This argument is remarkably feeble. Suffice it to say that when we attempt to transfer an institution, say free elections, into another culture, we do not replace one entire culture with another. Instead, we transfer a piece of a culture into an existing one. Is anyone really surprised that this process causes friction? And is it really most plausible to conclude that the source of this friction is differences in genes? What about all those other differences–in history, language, distribution of wealth, religion, educational attainment, ravages of war, arable land, resentment toward perceived invaders, and so on? Among these factors, I suspect that genes are perhaps the one most similar between American and Afghan societies. This isn’t to say that Wade’s argument is necessarily wrong but it is to say that an important feature of a plausibility argument is plausibility.

Another of Wade’s plausibility arguments focuses on stability: “When a civilization produces a distinctive set of institutions that endures for many generations, that is the sign of a supporting suite of variations in the genes that influence human social behavior.” Really? Shouldn’t Wade say that stability “might” be a sign of genes? It’s true that some behaviors or institutions may persist for partly genetic reasons. (Milk-drinking by adults requires lactose persistence, a genetic trait that is more common among cultures that engaged in dairy farming historically.) But it’s also true that some behaviors or institutions persist for purely cultural reasons. The English have used a currency called the “pound” since Anglo-Saxon times. And Western music has been built on a diatonic scale since the Renaissance and probably much earlier. So why doesn’t Wade conclude that differences in currency and musical scale reflect differences in genes?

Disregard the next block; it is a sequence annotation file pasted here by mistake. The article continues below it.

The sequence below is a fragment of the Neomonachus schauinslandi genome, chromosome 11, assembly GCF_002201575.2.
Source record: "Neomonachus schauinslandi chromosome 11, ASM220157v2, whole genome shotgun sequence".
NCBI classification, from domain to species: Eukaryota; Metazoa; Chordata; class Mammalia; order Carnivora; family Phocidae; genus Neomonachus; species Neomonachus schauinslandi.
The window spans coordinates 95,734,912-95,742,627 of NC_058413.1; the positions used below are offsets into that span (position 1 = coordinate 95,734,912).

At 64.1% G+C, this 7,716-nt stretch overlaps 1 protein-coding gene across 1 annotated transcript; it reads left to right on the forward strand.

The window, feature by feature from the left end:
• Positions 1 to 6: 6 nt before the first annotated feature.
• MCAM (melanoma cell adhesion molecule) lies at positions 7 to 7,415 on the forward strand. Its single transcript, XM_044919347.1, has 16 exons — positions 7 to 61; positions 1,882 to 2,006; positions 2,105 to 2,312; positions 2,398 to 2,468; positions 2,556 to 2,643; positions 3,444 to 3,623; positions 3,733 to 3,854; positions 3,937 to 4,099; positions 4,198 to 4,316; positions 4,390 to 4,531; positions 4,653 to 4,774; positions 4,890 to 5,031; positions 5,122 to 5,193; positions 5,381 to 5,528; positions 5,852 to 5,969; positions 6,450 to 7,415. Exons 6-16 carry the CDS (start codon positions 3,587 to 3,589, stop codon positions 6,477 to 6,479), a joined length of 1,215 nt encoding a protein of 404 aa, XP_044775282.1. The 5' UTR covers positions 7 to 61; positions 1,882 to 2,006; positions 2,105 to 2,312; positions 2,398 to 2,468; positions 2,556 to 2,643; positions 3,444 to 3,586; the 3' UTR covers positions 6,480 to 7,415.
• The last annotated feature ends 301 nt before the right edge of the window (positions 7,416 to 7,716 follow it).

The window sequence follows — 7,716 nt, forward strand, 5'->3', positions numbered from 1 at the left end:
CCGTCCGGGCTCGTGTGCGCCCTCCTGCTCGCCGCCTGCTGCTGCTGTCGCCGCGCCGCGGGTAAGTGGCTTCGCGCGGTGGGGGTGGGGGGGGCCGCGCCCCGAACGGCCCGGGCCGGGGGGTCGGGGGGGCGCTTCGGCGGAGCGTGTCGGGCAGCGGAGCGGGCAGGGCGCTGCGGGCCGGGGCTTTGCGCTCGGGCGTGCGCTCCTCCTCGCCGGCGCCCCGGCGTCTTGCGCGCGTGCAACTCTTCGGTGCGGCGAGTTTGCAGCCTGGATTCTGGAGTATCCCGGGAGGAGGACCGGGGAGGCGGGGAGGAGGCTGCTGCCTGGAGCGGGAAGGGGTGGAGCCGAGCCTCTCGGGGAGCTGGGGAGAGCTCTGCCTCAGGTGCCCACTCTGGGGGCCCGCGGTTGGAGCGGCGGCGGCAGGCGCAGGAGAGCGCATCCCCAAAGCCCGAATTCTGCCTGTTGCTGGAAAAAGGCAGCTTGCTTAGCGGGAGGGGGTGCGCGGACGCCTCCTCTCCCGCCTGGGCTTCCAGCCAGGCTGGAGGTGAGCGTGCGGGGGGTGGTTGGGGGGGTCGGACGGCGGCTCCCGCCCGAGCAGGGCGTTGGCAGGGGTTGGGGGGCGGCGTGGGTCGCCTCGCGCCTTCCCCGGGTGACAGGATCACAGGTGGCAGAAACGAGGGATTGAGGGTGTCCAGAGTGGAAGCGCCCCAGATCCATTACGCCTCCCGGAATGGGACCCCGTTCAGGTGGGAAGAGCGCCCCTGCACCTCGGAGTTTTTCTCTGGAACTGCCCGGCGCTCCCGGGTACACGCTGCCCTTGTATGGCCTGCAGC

Conversely, it’s hard to see why profound instability in social institutions doesn’t trouble Wade more. He’s much taken, for instance, with the difference between tribal and modern societies, but one of the most tribal peoples on the planet, the Scots with their clans, are now identified with some of the most modern of ideas and attitudes. Were David Hume and Adam Smith precocious carriers of a mutation that swept Edinburgh?


Wade obviously appreciates the distinction between behavior that “could be” genetic and “is” genetic. The problem is that he doesn’t seem particularly interested in hard evidence or even in the prospects that relevant hard evidence could ever be obtained.

There is, however, another distinction that Wade doesn’t seem to appreciate at all. He’s right that political sensitivities shouldn’t distort scientific truth: the facts are the facts. But as Pinker notes, this doesn’t mean that we shouldn’t be particularly careful when discussing race. History has shown that this is an especially dangerous subject, one that has resulted in enormous abuses. There is nothing unscientific about recognizing this and treading carefully.

At times, Wade’s approach seems almost the opposite. Though he issues the requisite disclaimers about the dignity and moral equality of all peoples, he’s clearly tempted, under the cover of politics-shouldn’t-distort-science, to provoke. Indeed there is a species of bravado here, as though demonstrating that he, unlike others, is tough-minded enough to face unpleasant facts. But surely there is a difference between facing facts that are unpleasant and spinning tales that are improbable.